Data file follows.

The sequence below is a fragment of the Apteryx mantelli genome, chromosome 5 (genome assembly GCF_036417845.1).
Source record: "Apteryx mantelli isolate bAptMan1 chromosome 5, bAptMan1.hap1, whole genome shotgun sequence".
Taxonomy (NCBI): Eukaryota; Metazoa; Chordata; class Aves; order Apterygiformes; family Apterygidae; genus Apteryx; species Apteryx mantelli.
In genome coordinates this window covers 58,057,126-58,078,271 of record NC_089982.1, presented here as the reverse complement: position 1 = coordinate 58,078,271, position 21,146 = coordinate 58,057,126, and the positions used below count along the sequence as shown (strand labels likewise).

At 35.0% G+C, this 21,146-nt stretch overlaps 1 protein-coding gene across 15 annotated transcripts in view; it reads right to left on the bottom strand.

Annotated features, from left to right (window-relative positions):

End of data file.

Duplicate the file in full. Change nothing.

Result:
The sequence below is a fragment of the Apteryx mantelli genome, chromosome 5 (genome assembly GCF_036417845.1).
Source record: "Apteryx mantelli isolate bAptMan1 chromosome 5, bAptMan1.hap1, whole genome shotgun sequence".
Taxonomy (NCBI): Eukaryota; Metazoa; Chordata; class Aves; order Apterygiformes; family Apterygidae; genus Apteryx; species Apteryx mantelli.
In genome coordinates this window covers 58,057,126-58,078,271 of record NC_089982.1, presented here as the reverse complement: position 1 = coordinate 58,078,271, position 21,146 = coordinate 58,057,126, and the positions used below count along the sequence as shown (strand labels likewise).

At 35.0% G+C, this 21,146-nt stretch overlaps 1 protein-coding gene across 15 annotated transcripts in view; it reads right to left on the bottom strand.

Annotated features, from left to right (window-relative positions):